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Friday, April 17, 2009

CANADIAN CITIZENSHIP Laws change effecting Immigration to Canada

Despite an outcry from expatriates, an amendment to Canada's citizenship laws took effect Friday denying automatic citizenship to the grandchildren of Canadians born abroad. Canadian Parliament passed the Canadian Immigration bill last year in order to ensure that non-residents with little or no connection to Canada are not able to pass on Canadian citizenship infinitely, said immigration officials.

"We're limiting citizenship to the first generation of Canadians born abroad to create an appreciation for the value of Canadian citizenship," immigration spokeswoman Danielle Norris told AFP.

The Canadian citizenship law was amended partly in response to a mass evacuation of thousands of Canadians living in Lebanon, after Israel attacked in 2006, she said. Many of the Lebanese-born Canadian nationals rescued had little or no real ties to Canada.

If a Canadian born in Canada but living abroad has a child in a foreign country, that child would still automatically be granted Canadian citizenship. But the child's offspring, if also born abroad, would not.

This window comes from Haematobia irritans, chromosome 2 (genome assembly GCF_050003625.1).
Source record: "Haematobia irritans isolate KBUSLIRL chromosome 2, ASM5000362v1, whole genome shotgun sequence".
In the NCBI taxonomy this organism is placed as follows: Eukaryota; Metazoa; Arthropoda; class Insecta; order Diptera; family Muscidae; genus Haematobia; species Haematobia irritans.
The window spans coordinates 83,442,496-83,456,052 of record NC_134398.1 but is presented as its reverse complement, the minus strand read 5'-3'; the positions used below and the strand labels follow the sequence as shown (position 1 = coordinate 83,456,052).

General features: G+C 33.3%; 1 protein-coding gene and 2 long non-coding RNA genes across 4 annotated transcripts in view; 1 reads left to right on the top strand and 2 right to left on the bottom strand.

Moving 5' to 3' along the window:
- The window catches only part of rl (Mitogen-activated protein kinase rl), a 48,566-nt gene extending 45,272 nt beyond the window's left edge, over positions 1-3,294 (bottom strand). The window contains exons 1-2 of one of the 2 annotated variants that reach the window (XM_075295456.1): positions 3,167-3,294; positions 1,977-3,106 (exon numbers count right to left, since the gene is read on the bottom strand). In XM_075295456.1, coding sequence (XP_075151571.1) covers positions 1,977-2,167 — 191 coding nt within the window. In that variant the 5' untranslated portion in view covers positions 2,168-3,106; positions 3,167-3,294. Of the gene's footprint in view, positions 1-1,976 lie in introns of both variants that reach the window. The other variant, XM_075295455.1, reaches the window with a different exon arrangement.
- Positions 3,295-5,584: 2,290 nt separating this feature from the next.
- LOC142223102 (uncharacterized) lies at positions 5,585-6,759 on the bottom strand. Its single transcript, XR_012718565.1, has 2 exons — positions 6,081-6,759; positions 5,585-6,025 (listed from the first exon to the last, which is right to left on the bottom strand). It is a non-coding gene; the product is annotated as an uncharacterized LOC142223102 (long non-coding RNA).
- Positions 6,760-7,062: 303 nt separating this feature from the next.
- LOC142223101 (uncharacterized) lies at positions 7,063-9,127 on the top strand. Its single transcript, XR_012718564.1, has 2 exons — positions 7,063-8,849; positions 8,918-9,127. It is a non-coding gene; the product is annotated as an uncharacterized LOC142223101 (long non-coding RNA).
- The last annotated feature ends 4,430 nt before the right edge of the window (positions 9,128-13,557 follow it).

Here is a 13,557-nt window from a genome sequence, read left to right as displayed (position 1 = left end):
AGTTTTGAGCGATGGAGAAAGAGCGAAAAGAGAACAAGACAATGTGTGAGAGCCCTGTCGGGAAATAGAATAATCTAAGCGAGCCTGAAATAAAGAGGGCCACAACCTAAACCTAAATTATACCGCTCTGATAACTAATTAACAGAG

An estimated hundreds of thousands Canadians currently living abroad could be affected by the Canadian citizenship amendment, the immigration department said.

Many Canadians considering having children while living in a foreign country decried the bill when it was proposed almost a year ago as yet another complication to working abroad and having a family.

"This law makes one more barrier for women trying to work in international development (and) international careers," Katherine Hay, a Canadian working and living in New Delhi, told the daily Globe and Mail.

"To get around this law or prevent negative ramifications, it would mean more costs to organizations to send women back, more lost time to working mothers, disruptions of work (and) family life," she said.

Another Canadian born in Britain to a Canadian mother, who lived part of her life in Canada, but eventually settled in Nigeria, lamented she would have to return to Canada to have babies.

And her Nigerian husband may not be able to attend the birth in Canada, she said.

If she stayed in Nigeria, her children would have to apply to immigrate to Canada uner the new Canadian citizenship laws.

Canada's first citizenship law was enacted in 1947.

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